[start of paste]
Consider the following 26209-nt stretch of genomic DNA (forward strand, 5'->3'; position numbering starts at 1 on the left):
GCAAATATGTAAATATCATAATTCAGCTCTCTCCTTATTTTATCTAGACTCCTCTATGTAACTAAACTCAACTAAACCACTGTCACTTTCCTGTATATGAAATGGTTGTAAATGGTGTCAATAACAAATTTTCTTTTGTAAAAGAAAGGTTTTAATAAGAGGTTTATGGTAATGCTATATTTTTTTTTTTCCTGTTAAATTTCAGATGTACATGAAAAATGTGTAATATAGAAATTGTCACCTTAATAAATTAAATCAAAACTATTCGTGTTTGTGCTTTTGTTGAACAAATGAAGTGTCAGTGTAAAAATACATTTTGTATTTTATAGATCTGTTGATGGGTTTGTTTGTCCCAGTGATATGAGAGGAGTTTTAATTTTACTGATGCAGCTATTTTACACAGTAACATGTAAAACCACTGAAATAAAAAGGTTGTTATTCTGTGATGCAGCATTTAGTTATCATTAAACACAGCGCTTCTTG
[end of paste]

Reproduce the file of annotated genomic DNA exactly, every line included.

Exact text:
Consider the following 26209-nt stretch of genomic DNA (forward strand, 5'->3'; position numbering starts at 1 on the left):
GCAAATATGTAAATATCATAATTCAGCTCTCTCCTTATTTTATCTAGACTCCTCTATGTAACTAAACTCAACTAAACCACTGTCACTTTCCTGTATATGAAATGGTTGTAAATGGTGTCAATAACAAATTTTCTTTTGTAAAAGAAAGGTTTTAATAAGAGGTTTATGGTAATGCTATATTTTTTTTTTTCCTGTTAAATTTCAGATGTACATGAAAAATGTGTAATATAGAAATTGTCACCTTAATAAATTAAATCAAAACTATTCGTGTTTGTGCTTTTGTTGAACAAATGAAGTGTCAGTGTAAAAATACATTTTGTATTTTATAGATCTGTTGATGGGTTTGTTTGTCCCAGTGATATGAGAGGAGTTTTAATTTTACTGATGCAGCTATTTTACACAGTAACATGTAAAACCACTGAAATAAAAAGGTTGTTATTCTGTGATGCAGCATTTAGTTATCATTAAACACAGCGCTTCTTG